It was the year we learned our governments are spying on us. It was the year we found out what the National Security Agency was up to – and if it’s happening in the United States, you know Canada is either doing it too, or is not far behind. It was the year spying’s technical abilities galloped past the legislative controls that would ensure we continue to have privacy. It was the year privacy died.
Lisa Maldonado, Guelph
It was the year of the portly rascal (Toronto Mayor Rob Ford, Senator Mike Duffy, ex-McGill University Health Centre head Arthur Porter) and the year when Canadians were confronted with the fact that we aren’t as clean – or as dull – as we thought we were, thanks to the Senate spending scandals and the Charbonneau commission.
Brad Gomez, Montreal
The new narcissism
Toronto Mayor Rob Ford’s antics were the most visible demonstration of the new narcissism but examples of it were everywhere. It was a combination of rampant egotism, entitlement and a complete lack of self-perception, never mind concern for – or interest in – others. We see it in Stephen Harper, Conrad Black, Mike Duffy, Pamela Wallin and several truckloads of celebrities.
Bonnie Laing, Dunvegan, Alta.
They inspired us
Everything became uncertain in 2013: Something as healthy as running a marathon became a scene of death and destruction; the Americans risked bankruptcy because of one insane faction in their political system; the degradation of our parliamentary democracy continued as PMO secrecy and underhandedness became evident; the Senate moved from a chamber of sober second thought to the home of entitlement and dubious expenses.
And then there was Chris Hadfield, the first Canadian commander of the International Space Station, who showed us the beauty of the the world and its singularity.
Can we make him our leader?
Anne Ward, Ottawa
It was the year of Calgary-under-water and how one mayor, Naheed Nenshi, stood behind his troops and helped the city overcome the devastation. We are still rebuilding and not everyone was as fortunate as we were here.
Kish Starnes, Calgary
The hottest summer on record in Australia, horrific typhoon damage in the Philippines, staggering flood losses in Central Europe and Alberta. Mother Nature took top billing in 2013.
Hazel Simpson, Vancouver
Death with dignity
The most important news story of 2013 was Donald Low’s video, released after his death. On it, Dr. Low said: “There is no place in Canada where you can have support for dying with dignity.”
Why should those with terminal illnesses be forced by law to suffer when simple, humane alternative choices are possible?
It is a huge issue that needs more attention from our our lawmakers. Dr. Low used so much of his little remaining strength to make a plea for the many who walk in his shoes.
He knew his stature as a doctor would give the issue a greater profile – not to help himself, but to help others. Making the video was an heroic act.
Pat Doherty, Toronto
Mandela, the Pope
The top story of 2013 is a choice between the death of Nelson Mandela or the selection of Jorge Mario Bergoglio as Pope Francis.
Pope Francis, in a time when many people are leaving the church and their belief in God, is showing he is a Pope for the people – all people, including those often shunned by the church. He works tirelessly to bring even non-Catholics, such as myself, to the church and God.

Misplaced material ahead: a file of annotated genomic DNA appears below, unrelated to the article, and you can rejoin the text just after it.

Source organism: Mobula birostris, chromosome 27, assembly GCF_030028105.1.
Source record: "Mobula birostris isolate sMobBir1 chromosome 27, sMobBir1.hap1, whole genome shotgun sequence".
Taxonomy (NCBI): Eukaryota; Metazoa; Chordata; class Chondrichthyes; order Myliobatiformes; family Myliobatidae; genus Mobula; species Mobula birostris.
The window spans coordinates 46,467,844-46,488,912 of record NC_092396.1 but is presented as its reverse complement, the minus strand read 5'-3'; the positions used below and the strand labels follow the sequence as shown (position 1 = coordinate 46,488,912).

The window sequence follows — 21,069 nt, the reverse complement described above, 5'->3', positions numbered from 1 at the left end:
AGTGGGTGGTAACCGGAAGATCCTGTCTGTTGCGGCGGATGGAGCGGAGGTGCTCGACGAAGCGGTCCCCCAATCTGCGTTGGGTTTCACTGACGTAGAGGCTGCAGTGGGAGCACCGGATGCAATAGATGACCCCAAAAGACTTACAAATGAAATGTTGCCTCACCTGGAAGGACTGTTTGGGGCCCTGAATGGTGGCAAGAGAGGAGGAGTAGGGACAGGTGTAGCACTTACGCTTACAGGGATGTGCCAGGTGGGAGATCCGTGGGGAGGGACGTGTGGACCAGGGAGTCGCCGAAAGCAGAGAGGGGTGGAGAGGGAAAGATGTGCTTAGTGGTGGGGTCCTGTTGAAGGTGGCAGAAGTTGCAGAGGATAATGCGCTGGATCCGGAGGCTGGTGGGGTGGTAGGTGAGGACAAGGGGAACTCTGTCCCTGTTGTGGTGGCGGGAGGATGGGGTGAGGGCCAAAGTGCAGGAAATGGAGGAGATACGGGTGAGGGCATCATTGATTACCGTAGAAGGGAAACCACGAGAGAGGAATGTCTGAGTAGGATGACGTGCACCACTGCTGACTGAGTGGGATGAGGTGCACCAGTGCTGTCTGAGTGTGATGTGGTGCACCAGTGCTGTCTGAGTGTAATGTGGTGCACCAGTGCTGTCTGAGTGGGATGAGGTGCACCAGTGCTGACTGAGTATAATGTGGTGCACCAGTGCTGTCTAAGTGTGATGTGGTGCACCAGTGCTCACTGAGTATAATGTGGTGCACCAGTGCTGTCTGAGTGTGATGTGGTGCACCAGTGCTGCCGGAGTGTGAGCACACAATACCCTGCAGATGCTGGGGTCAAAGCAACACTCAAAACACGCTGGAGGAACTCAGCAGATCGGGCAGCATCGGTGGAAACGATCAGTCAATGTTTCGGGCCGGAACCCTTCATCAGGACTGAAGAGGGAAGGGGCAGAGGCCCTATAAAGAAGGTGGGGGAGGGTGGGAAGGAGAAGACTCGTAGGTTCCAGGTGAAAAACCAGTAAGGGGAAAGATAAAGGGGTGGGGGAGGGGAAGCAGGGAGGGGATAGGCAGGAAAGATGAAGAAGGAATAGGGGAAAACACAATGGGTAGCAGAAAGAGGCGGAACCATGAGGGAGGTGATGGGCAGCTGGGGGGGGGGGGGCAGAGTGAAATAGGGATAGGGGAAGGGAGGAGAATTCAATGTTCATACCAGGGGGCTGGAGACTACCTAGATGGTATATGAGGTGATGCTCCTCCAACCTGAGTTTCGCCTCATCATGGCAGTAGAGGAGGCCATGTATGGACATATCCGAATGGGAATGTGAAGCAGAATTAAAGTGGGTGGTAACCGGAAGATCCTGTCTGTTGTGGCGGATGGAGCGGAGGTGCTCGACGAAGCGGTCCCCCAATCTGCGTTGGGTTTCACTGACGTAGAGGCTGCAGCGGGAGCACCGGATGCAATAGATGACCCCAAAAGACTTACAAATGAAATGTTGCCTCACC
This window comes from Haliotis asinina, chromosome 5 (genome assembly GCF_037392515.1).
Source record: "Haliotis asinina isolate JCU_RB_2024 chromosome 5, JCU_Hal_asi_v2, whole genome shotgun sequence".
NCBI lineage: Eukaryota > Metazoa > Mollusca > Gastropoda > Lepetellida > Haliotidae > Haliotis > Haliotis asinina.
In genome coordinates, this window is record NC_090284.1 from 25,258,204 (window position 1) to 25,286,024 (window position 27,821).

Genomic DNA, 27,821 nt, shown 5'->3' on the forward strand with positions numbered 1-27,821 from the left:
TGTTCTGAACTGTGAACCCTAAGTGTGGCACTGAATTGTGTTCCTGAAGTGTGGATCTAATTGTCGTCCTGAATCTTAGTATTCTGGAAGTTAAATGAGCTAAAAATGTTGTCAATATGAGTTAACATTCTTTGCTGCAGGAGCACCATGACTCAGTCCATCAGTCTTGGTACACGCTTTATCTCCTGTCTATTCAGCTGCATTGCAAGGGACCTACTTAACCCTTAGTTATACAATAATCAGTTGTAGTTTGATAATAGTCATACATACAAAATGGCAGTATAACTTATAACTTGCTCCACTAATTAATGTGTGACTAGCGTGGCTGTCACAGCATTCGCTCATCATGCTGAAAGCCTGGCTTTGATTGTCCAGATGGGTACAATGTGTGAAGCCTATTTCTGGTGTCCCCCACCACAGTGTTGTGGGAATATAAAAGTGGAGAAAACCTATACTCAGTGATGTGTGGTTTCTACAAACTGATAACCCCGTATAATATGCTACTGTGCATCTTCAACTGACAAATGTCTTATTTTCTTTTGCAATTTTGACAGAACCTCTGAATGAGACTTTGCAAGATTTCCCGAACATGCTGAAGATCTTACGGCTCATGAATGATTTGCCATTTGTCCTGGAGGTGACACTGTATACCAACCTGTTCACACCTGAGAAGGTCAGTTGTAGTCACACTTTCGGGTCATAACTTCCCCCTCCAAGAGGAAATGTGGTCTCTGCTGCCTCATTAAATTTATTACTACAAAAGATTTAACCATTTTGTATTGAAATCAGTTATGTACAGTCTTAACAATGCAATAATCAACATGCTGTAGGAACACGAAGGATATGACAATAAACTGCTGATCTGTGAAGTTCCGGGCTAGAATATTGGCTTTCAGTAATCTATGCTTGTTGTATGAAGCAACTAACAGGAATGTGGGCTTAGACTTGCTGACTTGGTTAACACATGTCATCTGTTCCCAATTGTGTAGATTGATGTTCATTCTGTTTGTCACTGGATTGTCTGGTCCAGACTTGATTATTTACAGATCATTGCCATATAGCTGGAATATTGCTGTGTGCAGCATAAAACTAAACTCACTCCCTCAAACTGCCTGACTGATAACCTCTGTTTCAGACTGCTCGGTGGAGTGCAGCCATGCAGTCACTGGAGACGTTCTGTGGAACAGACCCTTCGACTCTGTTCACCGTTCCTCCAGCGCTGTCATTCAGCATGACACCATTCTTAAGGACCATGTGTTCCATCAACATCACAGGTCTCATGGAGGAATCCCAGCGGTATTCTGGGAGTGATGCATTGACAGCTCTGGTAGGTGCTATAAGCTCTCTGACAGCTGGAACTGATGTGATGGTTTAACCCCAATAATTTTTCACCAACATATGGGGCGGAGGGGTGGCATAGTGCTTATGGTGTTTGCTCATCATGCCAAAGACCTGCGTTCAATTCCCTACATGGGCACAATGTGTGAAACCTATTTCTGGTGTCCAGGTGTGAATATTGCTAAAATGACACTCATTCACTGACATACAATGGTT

Nelson Mandela broke apartheid and brought freedom to South Africans, giving many millions more hope for the same around the world.
Who will pick up his torch?
Barry Onizak, Winnipeg
A bomb near you
We learned in the most tragic of ways this year that trains can be rolling bombs. Lac-Mégantic paid the price for a sorry failure on the part of transportation authorities to regulate in the public interest.
How many of these potential train-bombs are rolling past our back yards every single day?
Margaret A. Saunders, Montreal
While the Boston Marathon bombing was awful, Boston has had an incredible year. The Red Sox won the World Series, and a couple from Boston won The Amazing Race. While these seem to pale in comparison to what Boston went through, it shows how the city can rally when faced with terrible heartache. Boston is the most important story of 2013.
Michelle Caplan, St. Catharines, Ont.
Mr. Harper’s Senate
The Senate scandal is 2013’s biggest story because Prime Minister Stephen Harper finds himself in the same position as previous governments, even though promising transparency and accountability. As this scandal deepens, it shows an underbelly of government that frankly is disturbing. And it could bring down Mr. Harper as leader.
Helen Mears, Vancouver
Courage in Ukraine
It began as peaceful protests by a small group of students in Kiev’s Independence Square in reaction to the government of Ukraine’s decision to remove any prospects for a democratic, European future. It bloomed to nearly a million after a bloody government crackdown on the protesters and steadily gained momentum.
That’s the story of the year.
Taras Zalusky, Ottawa
After 2013, we need a big “reset” button for Canada’s leaders. The Senate scandal, the Rob Ford debacle, disappointing foreign policy decisions and choosing big oil over the environment are just a few of the indicators that our leaders have lost their way.
Tony Dorrian, Yarmouth, N.S.
It was the year of people behaving badly. Correction: It was the year of people getting caught behaving badly!
Nancy Sendell, Toronto